Remote instruction is new to a lot of teachers, but not to everyone–some of us have been doing it for years. I personally have developed curricula for 17 separate remote learning short courses.

Prior to teaching online, I taught face-to-face classes in every environment and structure to every age group. So I can tell you that there are differences in how to teach remotely versus face-to-face, but the majority of teaching principles do carry over.

Related content: Doing PD in a pandemic

The bottom line is that remote instruction is not as hard as you might be making it.

Best Practice #1: Teach first, tools second

We are lucky to have many innovative tools for device-based educational activities. Many are really useful. Some are marginally useful and others just frankly get in the way. No matter what tools you have at your disposal, always remember that teaching is what leads to learning. Teach first. Don’t allow pressure to use a bunch of apps to overshadow good old-fashioned teaching. I use very few of the available bells and whistles and it turns out that it works!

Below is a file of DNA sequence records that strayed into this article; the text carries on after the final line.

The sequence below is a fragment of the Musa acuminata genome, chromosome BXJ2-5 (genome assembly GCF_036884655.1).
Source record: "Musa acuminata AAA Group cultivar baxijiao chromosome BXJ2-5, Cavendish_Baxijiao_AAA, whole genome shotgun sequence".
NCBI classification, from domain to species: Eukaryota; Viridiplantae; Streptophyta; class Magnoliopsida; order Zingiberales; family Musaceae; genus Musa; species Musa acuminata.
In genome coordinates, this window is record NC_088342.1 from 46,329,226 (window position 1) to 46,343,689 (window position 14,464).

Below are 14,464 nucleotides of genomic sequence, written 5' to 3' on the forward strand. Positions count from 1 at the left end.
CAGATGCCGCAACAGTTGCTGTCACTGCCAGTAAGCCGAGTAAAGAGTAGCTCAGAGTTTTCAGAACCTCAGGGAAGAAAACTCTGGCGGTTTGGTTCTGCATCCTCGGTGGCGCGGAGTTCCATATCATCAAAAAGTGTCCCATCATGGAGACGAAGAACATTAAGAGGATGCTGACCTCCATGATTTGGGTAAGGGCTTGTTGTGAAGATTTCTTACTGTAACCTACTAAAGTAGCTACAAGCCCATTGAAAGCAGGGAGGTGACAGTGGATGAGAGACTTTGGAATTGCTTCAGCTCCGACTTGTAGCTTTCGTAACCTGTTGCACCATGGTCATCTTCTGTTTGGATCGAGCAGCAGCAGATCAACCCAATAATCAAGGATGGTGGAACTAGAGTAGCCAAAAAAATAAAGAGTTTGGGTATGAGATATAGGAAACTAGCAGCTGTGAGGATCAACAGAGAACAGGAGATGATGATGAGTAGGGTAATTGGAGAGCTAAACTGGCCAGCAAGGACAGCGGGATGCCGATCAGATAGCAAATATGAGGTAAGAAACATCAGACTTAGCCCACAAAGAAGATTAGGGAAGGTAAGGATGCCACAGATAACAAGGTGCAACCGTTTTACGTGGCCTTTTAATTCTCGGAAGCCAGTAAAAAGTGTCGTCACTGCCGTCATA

About the Author:

Meredith Kaunitz is Chief Education Officer of Art Play Learn, an education services company that solves education problems. With her almost 28 years of teaching experience, combined with copious self-education in Neurology, Cognitive Psychology, Learning Science and Motivational Psychology, she has developed 13 remote learning courses with 5-star ratings and a waiting list for all of them. She enjoys sharing her discoveries with other teachers and administrators through several professional development platforms.